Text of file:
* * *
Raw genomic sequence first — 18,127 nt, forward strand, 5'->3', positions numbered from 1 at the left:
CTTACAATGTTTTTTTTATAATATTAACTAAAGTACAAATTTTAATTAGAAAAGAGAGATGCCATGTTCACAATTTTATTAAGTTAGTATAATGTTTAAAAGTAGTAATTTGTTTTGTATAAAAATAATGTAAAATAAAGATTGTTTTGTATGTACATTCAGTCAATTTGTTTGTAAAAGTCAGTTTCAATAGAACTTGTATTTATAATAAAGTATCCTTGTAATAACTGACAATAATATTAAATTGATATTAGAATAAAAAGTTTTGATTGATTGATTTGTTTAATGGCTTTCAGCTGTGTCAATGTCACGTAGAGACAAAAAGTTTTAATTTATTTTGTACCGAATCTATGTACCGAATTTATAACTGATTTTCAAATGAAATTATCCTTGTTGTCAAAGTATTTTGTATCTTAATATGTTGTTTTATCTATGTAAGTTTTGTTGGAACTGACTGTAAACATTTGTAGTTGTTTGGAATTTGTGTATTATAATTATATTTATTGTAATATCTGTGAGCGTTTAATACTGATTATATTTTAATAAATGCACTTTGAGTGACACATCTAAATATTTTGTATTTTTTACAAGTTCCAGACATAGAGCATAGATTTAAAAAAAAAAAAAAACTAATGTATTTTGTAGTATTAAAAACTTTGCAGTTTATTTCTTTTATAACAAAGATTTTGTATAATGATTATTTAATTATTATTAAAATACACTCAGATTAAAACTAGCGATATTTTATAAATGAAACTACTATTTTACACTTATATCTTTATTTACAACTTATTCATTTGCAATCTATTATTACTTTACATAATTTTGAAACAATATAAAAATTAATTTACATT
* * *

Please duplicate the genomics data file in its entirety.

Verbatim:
Raw genomic sequence first — 18,127 nt, forward strand, 5'->3', positions numbered from 1 at the left:
CTTACAATGTTTTTTTTATAATATTAACTAAAGTACAAATTTTAATTAGAAAAGAGAGATGCCATGTTCACAATTTTATTAAGTTAGTATAATGTTTAAAAGTAGTAATTTGTTTTGTATAAAAATAATGTAAAATAAAGATTGTTTTGTATGTACATTCAGTCAATTTGTTTGTAAAAGTCAGTTTCAATAGAACTTGTATTTATAATAAAGTATCCTTGTAATAACTGACAATAATATTAAATTGATATTAGAATAAAAAGTTTTGATTGATTGATTTGTTTAATGGCTTTCAGCTGTGTCAATGTCACGTAGAGACAAAAAGTTTTAATTTATTTTGTACCGAATCTATGTACCGAATTTATAACTGATTTTCAAATGAAATTATCCTTGTTGTCAAAGTATTTTGTATCTTAATATGTTGTTTTATCTATGTAAGTTTTGTTGGAACTGACTGTAAACATTTGTAGTTGTTTGGAATTTGTGTATTATAATTATATTTATTGTAATATCTGTGAGCGTTTAATACTGATTATATTTTAATAAATGCACTTTGAGTGACACATCTAAATATTTTGTATTTTTTACAAGTTCCAGACATAGAGCATAGATTTAAAAAAAAAAAAAAACTAATGTATTTTGTAGTATTAAAAACTTTGCAGTTTATTTCTTTTATAACAAAGATTTTGTATAATGATTATTTAATTATTATTAAAATACACTCAGATTAAAACTAGCGATATTTTATAAATGAAACTACTATTTTACACTTATATCTTTATTTACAACTTATTCATTTGCAATCTATTATTACTTTACATAATTTTGAAACAATATAAAAATTAATTTACATT